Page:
Copyright ©2011 NPR. For personal, noncommercial use only. See Terms of Use. For other uses, prior permission required.

MICHEL MARTIN, Host:

And finally, another of our Black History Month salutes. We've invited members of the TELL ME MORE staff, some of our guests, and our NPR colleagues to share stories about the figure or event from black history they most admire.

Today, another one of our own zooms in on an industry luminary.

LEE HILL: I'm Lee Hill, digital media producer here at TELL ME MORE. My black history hero is legendary journalist and anchorman Bernard Shaw.

Growing up in our house, we went to school, we went to church, and every night, we watched the news.

Bernard Shaw was the one black anchorman on national TV who seemed to have all the information you needed to know. And when I would watch him, my mom would say to me, you know, you could do that.

Bernard Shaw was born in 1940 and worked in network television before joining CNN in 1980. Throughout his 20-year career at CNN he racked up major journalism awards. He was a role model whose career I found so noble it inspired my own.

He stopped by NPR after he retired to talk about his career and, despite early racial hurdles, how he knew he would succeed.

BERNARD SHAW: There was nothing that made me think that I could not or would not. My attitude was this is what I want to do. I can make a contribution to this craft, and I wasn't thinking color.

HILL: Mr. Shaw, thank you, for making the world smarter.

(SOUNDBITE OF MUSIC)

MARTIN: Once again, that was Lee Hill, our digital media guy who also manages your responses to the program in our regular Back Talk segment on Fridays. He was paying tribute to his black history hero, journalist Bernard Shaw.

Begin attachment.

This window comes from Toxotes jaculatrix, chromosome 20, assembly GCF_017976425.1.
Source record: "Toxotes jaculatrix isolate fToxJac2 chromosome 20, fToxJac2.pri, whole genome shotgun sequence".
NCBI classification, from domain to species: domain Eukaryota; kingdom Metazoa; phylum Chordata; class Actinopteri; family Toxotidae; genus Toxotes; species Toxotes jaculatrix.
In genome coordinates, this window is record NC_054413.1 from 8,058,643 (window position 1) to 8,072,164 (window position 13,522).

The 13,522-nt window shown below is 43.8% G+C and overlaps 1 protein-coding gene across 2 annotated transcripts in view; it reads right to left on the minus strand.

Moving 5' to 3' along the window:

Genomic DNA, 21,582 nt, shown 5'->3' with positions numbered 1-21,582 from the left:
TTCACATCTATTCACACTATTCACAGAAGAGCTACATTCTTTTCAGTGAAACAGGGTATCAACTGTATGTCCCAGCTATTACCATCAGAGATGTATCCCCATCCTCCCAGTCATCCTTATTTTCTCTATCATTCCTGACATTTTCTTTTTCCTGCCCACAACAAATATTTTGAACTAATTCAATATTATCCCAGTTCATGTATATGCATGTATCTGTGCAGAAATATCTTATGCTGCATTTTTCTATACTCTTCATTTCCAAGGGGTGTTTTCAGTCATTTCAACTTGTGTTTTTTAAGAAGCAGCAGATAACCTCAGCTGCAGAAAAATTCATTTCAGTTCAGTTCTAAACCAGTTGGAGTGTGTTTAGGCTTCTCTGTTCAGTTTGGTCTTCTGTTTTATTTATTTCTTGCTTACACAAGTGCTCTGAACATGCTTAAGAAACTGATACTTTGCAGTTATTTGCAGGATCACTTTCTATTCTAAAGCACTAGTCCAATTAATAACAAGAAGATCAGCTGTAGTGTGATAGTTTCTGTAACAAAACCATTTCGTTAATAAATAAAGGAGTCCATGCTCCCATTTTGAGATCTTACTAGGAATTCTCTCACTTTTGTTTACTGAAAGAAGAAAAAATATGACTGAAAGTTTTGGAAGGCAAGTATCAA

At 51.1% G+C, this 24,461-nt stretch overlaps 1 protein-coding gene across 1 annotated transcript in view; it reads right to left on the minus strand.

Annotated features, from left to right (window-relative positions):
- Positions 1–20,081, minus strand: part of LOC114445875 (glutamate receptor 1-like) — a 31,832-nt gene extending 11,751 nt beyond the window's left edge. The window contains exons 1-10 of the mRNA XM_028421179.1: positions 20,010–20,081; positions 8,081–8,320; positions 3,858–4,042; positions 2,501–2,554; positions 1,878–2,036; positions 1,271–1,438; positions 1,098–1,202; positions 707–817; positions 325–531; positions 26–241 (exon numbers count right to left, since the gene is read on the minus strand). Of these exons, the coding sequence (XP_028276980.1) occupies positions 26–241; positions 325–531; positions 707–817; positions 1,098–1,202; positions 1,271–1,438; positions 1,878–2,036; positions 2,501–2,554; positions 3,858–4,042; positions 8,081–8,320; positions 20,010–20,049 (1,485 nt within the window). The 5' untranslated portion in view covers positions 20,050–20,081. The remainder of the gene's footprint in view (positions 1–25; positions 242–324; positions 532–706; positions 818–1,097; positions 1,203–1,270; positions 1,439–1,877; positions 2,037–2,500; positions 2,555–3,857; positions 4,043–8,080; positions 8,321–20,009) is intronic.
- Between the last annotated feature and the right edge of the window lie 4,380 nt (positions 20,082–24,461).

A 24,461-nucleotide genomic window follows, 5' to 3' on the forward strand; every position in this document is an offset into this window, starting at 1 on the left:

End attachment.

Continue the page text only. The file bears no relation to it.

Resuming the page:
And that's our program for today. I'm Michel Martin and you've been listening to TELL ME MORE from NPR News.

Let's talk more tomorrow.

Copyright © 2011 NPR. All rights reserved. No quotes from the materials contained herein may be used in any media without attribution to NPR. This transcript is provided for personal, noncommercial use only, pursuant to our Terms of Use. Any other use requires NPR's prior permission. Visit our permissions page for further information.

NPR transcripts are created on a rush deadline by a contractor for NPR, and accuracy and availability may vary. This text may not be in its final form and may be updated or revised in the future. Please be aware that the authoritative record of NPR's programming is the audio.

Comments

 

Please keep your community civil. All comments must follow the NPR.org Community rules and terms of use, and will be moderated prior to posting. NPR reserves the right to use the comments we receive, in whole or in part, and to use the commenter's name and location, in any medium. See also the Terms of Use, Privacy Policy and Community FAQ.

Support comes from: